Opinion Social Security needs fixing. Fortunately, it doesn’t have to be painful.

(Video: Michelle Kondrich/The Washington Post)
7 min

Editor’s Note: This editorial is part of a series that looks at the challenges of tackling the growing federal debt and the specific programs that drive it. Read the first installment on the debt problem and the next installment on Medicare.

Created in 1935 during President Franklin D. Roosevelt’s first term, Social Security epitomizes modern America’s commitment to a more humane democratic capitalism. As the New Deal intended, Social Security by and large provides retired workers with a decent standard of living. Americans aged 65 and up were once the poorest age group in the country; they now have the lowest poverty rate, thanks largely to Social Security.

Unsurprisingly — and, to a great extent, justifiably — Social Security, which makes monthly payments averaging $1,538 to 49 million retirees (it supports millions more via programs for surviving spouses, dependents and disabled workers), enjoys near-sacrosanct political status. Democrats and Republicans alike say they want to attack the debt while keeping Social Security “off the table.”

Editorial Board: The United States has a debt problem. Biden’s budget won’t solve it.

This is further proof that bipartisan consensus and sound policy are two very different things. There is no serious approach to fiscal sustainability that excludes Social Security. It spent $1.2 trillion in fiscal 2022, or about 21 percent of the total — $5.8 trillion — that Washington spent for all purposes. These outlays are rising inexorably as the population ages: The Congressional Budget Office estimates Social Security’s price tag will nearly double between now and 2033, to $2.3 trillion, or 24 percent of federal spending.

Contrary to common misconception, Social Security does, indeed, contribute to federal debt and deficits. On paper, its dedicated revenue stream — mainly a 12.4 percent payroll tax, split between employees and employers — goes into a trust fund. But in financial reality, the government taps that trust fund via regular borrowing. Since 2021, the trust fund has paid out more than it has taken in, and when it’s finally exhausted in 2034, Congress will face a choice between limiting benefits to what it can pay from current Social Security tax receipts — i.e., cutting them 20 percent — or borrowing from other sources to pay them in full. It will almost certainly choose the latter.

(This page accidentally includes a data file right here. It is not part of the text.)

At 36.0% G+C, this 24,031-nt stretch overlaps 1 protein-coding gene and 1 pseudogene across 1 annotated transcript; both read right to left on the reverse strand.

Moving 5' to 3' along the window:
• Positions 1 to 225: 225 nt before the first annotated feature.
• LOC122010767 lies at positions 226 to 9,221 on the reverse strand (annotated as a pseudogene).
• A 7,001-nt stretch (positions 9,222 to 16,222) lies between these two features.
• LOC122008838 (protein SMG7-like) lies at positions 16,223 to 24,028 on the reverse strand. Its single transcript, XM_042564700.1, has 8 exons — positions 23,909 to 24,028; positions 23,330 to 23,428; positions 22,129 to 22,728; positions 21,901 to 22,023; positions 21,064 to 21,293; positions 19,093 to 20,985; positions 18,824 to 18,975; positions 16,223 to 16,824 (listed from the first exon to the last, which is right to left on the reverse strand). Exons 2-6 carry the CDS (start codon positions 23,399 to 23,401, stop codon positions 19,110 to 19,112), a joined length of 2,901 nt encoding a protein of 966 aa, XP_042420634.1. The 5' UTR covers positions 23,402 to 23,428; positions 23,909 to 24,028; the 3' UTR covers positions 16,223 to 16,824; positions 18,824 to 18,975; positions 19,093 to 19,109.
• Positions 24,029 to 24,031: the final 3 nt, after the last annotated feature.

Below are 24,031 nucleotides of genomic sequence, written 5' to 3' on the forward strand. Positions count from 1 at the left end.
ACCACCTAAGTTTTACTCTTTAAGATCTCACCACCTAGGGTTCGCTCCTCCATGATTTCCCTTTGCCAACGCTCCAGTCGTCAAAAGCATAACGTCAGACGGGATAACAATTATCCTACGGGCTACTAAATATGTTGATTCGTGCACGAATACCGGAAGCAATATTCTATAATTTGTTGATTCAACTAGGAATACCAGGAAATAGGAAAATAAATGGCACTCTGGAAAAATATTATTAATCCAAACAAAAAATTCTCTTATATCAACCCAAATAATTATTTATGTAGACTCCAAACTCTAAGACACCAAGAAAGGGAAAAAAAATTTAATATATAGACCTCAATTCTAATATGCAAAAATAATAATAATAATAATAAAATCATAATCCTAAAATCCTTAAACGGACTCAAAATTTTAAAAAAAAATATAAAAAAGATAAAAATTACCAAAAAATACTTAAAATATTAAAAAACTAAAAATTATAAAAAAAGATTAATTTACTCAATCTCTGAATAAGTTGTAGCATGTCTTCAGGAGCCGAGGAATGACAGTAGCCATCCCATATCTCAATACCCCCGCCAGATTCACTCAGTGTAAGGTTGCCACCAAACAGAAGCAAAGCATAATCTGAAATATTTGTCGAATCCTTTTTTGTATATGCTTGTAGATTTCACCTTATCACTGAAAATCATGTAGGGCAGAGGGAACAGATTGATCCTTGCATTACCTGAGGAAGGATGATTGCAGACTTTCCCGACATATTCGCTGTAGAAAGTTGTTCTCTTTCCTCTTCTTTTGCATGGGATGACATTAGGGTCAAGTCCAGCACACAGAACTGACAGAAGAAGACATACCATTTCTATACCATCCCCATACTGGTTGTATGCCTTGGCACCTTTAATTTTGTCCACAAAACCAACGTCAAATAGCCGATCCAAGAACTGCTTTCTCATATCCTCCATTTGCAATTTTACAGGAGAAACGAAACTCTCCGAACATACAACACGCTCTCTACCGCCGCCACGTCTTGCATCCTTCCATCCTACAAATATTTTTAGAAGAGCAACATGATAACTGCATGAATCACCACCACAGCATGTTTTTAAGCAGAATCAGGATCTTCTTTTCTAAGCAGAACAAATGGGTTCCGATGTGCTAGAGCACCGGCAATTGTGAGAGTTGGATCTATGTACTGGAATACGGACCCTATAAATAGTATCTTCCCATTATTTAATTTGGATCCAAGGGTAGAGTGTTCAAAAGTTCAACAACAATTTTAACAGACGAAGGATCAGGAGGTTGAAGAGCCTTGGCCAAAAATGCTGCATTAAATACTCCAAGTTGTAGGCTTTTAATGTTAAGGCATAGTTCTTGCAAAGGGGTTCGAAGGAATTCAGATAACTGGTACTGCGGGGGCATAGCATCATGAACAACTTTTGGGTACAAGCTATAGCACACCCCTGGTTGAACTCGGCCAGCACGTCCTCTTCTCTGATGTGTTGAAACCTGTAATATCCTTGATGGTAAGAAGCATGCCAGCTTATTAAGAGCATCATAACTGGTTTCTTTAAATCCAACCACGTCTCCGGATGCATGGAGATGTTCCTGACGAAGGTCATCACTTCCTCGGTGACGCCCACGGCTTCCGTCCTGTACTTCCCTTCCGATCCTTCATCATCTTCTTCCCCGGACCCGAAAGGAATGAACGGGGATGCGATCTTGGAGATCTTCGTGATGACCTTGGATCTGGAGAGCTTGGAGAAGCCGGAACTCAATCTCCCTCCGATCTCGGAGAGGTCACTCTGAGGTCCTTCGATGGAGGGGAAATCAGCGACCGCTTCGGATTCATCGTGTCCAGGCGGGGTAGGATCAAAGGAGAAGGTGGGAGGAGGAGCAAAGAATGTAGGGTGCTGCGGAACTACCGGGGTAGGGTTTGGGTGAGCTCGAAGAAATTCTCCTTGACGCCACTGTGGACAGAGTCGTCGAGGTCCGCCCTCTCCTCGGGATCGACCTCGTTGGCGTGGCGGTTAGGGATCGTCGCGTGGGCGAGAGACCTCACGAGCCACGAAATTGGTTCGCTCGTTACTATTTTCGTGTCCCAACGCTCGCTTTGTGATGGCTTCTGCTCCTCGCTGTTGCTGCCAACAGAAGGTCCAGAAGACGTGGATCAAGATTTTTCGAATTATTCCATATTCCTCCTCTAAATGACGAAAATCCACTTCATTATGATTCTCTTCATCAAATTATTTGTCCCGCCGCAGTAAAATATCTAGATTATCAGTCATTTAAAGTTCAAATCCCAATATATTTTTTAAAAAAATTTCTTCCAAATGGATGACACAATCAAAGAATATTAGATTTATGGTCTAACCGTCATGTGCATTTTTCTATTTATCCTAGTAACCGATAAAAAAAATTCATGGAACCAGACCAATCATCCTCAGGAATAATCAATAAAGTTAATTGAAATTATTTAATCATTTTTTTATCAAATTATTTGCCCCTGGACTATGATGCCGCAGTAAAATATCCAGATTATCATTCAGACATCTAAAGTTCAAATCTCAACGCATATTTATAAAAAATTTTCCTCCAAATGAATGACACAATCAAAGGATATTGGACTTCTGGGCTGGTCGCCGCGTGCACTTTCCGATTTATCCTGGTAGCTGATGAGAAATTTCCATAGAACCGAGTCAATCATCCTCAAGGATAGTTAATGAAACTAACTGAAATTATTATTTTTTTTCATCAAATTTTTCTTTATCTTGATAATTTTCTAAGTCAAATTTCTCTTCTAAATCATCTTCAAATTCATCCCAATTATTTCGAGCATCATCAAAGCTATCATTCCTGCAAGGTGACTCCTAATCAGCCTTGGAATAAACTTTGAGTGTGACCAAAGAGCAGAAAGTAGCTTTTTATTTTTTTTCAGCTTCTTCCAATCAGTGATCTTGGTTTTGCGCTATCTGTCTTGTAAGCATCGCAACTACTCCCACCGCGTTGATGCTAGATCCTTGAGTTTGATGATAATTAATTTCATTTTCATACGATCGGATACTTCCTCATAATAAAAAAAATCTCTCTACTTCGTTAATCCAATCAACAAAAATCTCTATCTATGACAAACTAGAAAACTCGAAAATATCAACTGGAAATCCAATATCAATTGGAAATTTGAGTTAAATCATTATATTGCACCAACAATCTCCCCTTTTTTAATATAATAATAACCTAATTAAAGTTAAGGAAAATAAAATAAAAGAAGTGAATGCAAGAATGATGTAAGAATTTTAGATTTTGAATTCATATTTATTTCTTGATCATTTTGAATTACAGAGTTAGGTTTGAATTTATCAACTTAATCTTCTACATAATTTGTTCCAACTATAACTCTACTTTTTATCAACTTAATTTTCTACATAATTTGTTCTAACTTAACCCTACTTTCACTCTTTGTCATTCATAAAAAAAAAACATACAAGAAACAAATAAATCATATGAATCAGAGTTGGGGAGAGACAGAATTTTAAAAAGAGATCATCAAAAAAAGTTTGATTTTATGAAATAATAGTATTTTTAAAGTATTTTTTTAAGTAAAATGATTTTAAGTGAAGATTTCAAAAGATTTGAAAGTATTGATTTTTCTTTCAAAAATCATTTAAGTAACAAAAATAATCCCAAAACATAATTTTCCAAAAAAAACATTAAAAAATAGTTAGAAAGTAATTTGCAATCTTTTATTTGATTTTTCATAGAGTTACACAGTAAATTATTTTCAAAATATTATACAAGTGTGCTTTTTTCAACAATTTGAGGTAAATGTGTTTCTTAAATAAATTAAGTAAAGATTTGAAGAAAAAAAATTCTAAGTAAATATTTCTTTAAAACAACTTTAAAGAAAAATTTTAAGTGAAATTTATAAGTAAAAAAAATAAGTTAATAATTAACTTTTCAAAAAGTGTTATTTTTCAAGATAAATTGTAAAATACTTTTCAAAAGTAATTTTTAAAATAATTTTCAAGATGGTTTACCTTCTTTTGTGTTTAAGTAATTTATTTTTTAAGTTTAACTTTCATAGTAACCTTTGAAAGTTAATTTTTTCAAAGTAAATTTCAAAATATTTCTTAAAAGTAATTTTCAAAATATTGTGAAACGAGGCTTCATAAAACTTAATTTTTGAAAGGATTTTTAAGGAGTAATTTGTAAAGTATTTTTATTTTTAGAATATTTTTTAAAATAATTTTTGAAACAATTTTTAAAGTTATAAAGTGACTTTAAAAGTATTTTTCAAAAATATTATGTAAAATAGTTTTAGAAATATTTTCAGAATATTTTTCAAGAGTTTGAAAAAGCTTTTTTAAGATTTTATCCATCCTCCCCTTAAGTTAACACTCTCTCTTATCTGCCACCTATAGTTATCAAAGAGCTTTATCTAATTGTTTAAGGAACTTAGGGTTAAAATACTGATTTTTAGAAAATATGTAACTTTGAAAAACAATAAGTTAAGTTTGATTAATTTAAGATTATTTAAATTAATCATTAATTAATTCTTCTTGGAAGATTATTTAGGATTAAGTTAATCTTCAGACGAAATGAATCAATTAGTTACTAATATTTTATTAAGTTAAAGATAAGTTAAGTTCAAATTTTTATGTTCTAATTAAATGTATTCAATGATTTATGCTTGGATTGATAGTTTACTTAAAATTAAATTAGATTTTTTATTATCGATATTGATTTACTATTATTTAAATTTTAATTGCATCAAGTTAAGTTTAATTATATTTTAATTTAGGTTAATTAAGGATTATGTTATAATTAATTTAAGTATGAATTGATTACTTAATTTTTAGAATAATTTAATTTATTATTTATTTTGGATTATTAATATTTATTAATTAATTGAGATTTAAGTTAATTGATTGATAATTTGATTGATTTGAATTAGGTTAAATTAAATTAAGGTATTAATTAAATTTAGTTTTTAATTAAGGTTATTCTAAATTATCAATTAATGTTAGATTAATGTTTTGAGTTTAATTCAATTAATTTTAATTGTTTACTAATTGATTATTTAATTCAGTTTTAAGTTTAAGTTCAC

The good news is that there is still sufficient time before the actuarial day of reckoning to take the necessary measures, just as President Ronald Reagan and House Speaker Thomas P. “Tip” O’Neill Jr (D-Mass.) did when they pushed through a reform package in 1983. They were acting on warnings of looming insolvency that were first raised in the mid-1970s.

The even better news is that there are plenty of plausible ways to stabilize Social Security. While none would be entirely painless, the costs would be reasonable. Those costs can and should be borne primarily by those with the means to do so, rather than by lower-income people, whose benefits can and should be protected.

Specifically, it would take program changes worth 3.42 percent of all taxable payroll to assure the often-cited goal of 75 years of solvency, according to the most recent report of the Social Security actuary. A plausible plan would involve these elements: broadening the base upon which the 12.4 percent payroll tax is levied — currently 84 percent of all earnings — to the 90 percent that prevailed in 1982, at the time of the Reagan reforms; gradually indexing up the age, currently 67, at which people may retire at full benefits, to take account of longer retirements due to rising life expectancy; and shoring up the program’s distributional equity, via tweaking benefit formulas to trim how much high-income households get and increases for the most vulnerable. The latter category would include a minimum benefit equal to 125 percent of the official poverty line as well as a “bump up” in payments to the very aged. And all new state and local employees should be required to pay Social Security tax — and receive the benefits — though existing opt-outs for the small minority of state and local government workers who chose not to participate in Social Security should not be altered.